Search This Blog

Thursday, July 7, 2011

Cooking in Julia Child’s Former Kitchen in Provence

My good friend and colleague, Kathie Alex, lives in Provence in a small town just above Cannes, and not far from the picturesque village of Valbonne. Her home, a charming bungalow that overlooks the hills and valleys of the area, is the setting for a cooking school that she runs there.

Her house is truly special because it was built by Julia Child and her husband, Paul, back in the 1960s; they named it La Pitchoune (which means “the little thing”). When Julia lived here, she organized the kitchen so she could easily find all her utensils. A cornucopia of equipment hung from hooks on pegboard-covered walls. The items were outlined in black by Paul so that each piece of her “batterie de cuisine” could be efficiently returned to its proper place.

Kathie knew Julia and even assisted her in this kitchen on earlier occasions, so she has carefully preserved this room close to its original state. Those early outlines still remain and the pegboard is still covered with an amazing variety of cooking equipment.

I’ve been lucky enough to come several times to La Pitchoune, and to cook in this kitchen never fails to raise goose bumps. Chopping, dicing, roasting, and sautéing in this space where Julia spent so much time—what could pair the earthly and the celestial better for the dedicated chef!

On my most recent visit, I took advantage of the marvelous seasonal produce so abundant in this region. I roasted eggplant slices, topped them with diced tomatoes, and seasoned both with that glorious mélange known as “herbes de Provence.”
The owner of a Parisian bistrot, La Laiterie St. Clothilde, had shared this recipe for eggplant prepared Provençal style with me after a delicious meal there.

I’m including the recipe along with information on Kathie’s classes here at La Pitchoune just in case you too would love to cook in Julia’s kitchen.

Cooking in France with Friends- Fall Sessions 2011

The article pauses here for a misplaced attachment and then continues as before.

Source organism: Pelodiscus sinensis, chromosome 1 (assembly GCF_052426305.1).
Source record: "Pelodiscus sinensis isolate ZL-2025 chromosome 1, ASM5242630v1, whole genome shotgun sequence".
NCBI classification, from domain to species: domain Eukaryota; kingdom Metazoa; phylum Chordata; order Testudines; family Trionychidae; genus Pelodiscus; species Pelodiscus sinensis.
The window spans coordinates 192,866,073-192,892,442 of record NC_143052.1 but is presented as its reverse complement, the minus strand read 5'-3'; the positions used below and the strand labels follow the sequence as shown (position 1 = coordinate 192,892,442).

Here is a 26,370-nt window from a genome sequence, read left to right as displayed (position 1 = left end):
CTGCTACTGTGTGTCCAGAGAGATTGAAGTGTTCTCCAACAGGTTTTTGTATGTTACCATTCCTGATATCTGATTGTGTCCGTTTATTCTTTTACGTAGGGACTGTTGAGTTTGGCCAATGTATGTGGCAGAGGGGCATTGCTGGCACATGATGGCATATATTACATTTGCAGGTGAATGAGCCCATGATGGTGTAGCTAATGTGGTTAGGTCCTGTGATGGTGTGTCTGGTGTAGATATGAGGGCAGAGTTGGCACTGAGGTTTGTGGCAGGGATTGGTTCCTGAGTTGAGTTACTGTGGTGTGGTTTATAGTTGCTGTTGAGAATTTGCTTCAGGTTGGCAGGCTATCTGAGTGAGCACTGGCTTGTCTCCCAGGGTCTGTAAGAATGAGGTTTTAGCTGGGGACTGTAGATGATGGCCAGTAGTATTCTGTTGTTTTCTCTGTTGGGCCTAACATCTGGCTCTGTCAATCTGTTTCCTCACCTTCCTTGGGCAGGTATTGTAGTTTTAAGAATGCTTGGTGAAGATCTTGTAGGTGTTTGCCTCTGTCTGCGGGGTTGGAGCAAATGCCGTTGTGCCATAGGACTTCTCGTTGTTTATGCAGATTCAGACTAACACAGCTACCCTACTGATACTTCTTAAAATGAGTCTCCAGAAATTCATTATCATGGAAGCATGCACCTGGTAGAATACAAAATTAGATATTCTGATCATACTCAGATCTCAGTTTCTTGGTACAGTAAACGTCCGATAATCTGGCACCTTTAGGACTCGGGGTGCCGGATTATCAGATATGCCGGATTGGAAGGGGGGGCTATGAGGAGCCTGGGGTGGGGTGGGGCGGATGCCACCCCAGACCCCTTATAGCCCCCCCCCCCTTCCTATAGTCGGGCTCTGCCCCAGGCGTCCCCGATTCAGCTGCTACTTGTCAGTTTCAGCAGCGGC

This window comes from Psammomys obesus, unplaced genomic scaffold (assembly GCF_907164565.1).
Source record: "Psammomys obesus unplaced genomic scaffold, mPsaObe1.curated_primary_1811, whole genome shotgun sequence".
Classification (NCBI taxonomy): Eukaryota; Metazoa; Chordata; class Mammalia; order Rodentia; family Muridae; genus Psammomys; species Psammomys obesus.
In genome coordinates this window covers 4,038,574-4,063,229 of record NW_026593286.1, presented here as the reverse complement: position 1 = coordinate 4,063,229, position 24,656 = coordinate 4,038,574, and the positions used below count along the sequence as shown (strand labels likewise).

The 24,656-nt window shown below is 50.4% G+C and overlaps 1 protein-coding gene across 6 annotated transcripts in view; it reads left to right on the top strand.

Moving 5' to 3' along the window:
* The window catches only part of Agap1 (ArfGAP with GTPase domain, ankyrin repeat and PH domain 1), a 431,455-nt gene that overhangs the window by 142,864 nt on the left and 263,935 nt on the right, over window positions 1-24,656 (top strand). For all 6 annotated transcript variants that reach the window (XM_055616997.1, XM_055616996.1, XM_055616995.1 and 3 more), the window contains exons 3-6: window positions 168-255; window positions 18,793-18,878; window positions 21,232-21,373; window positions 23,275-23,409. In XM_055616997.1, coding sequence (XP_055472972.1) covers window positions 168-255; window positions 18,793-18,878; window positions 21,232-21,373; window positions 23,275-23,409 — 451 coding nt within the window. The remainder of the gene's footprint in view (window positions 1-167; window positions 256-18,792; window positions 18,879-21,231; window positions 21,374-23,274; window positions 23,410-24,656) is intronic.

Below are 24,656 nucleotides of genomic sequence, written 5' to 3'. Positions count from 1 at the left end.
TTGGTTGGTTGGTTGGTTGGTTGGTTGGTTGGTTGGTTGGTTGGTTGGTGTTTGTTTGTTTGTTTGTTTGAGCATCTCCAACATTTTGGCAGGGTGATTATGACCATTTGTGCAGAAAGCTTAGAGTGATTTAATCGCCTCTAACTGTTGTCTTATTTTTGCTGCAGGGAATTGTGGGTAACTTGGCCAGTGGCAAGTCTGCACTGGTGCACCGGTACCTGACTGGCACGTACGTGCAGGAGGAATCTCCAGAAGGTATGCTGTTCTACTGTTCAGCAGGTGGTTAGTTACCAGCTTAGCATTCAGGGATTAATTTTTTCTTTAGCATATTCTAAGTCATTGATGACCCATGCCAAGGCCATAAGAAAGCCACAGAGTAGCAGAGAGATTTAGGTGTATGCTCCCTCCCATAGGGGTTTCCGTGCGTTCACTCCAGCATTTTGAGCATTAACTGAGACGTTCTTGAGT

Roasted Eggplant, Tomatoes, and Herbes de Provence

2 small eggplants about 3/4 pound each and 4 to 5 inches in diameter
1/2 cup olive oil plus extra for the baking dish
4 generous teaspoons minced garlic
2 teaspoons herbes de Provence (See note.)
Kosher salt and freshly ground black pepper

2 ripe medium tomatoes (about 1 pound)
2 teaspoons herbes de Provence, divided
Kosher salt
Fresh basil sprigs for garnish, optional

Arrange a rack at center position and preheat oven to 375 degrees F. Generously oil a large baking dish or a rimmed baking sheet lined with foil.

Cut off the ends of the eggplants, but do not peel them. Cut each eggplant crosswise into four 1-inch thick slices. (Save extra eggplant for another use; it’s good cubed and sautéed in olive oil until golden, then seasoned with fresh or dried basil.) Place the slices in a baking dish or on a baking sheet. Brush each one with a tablespoon of olive oil. Sprinkle with garlic and with 2 teaspoons herbes de Provence. Season generously with salt and several grinds of pepper.

Roast eggplant uncovered for 15 minutes, and then remove from the oven. Carefully cover the baking dish or pan tightly with foil. Reduce the temperature to 350 degrees F, and return the eggplant to the oven. Roast until the slices are very tender when pierced with a sharp knife, but still hold their shape, 55 to 60 minutes. Skins will look slightly puckered.

For the topping, stem the tomatoes, halve crosswise, and scoop out and discard the seeds. Then cut the halves into 1/2 inch dice. You should get about 2 cups. Place in a medium bowl and stir in 1 teaspoon herbes de Provence and 1/2 teaspoon salt.

When eggplant is done, remove foil and spoon some tomatoes on top of each slice. Sprinkle the remaining teaspoon of herbes de Provence over the tomatoes and season lightly with more salt. (Eggplant can be prepared 3 hours ahead to this point; leave at cool room temperature, covered loosely with foil.) 

To finish, return eggplant to the oven, and roast, uncovered, until both eggplant and topping are hot, 6 to 8 minutes. If desired, garnish each slice with a basil leaf. Makes 8 servings.

Note: Herbes de Provence, a mixture of Provençal herbs that often includes basil, rosemary, sage, thyme, fennel seed, lavender, marjoram, and summer savory, is available in many supermarkets.



  1. Wow! What a special place to cook. Hope all the rest of your time in France is wonderful.

  2. Betty, thank you so much for including the link to my Mom's site. She has worked so very hard over the last 28+ years to preserve the memory of what Paul and Julia built. It's often too easy for people to give way to celebrity, and overlook the hard work and dedication that Kathie has put forth.

    Again I wish to thank you, and I am so happy to hear that you still get goosebumps working in the Pitch Kitchen. I know that my Mom appreciates your friendship, and hopes that you will continue on with the tradition.

    Best regards,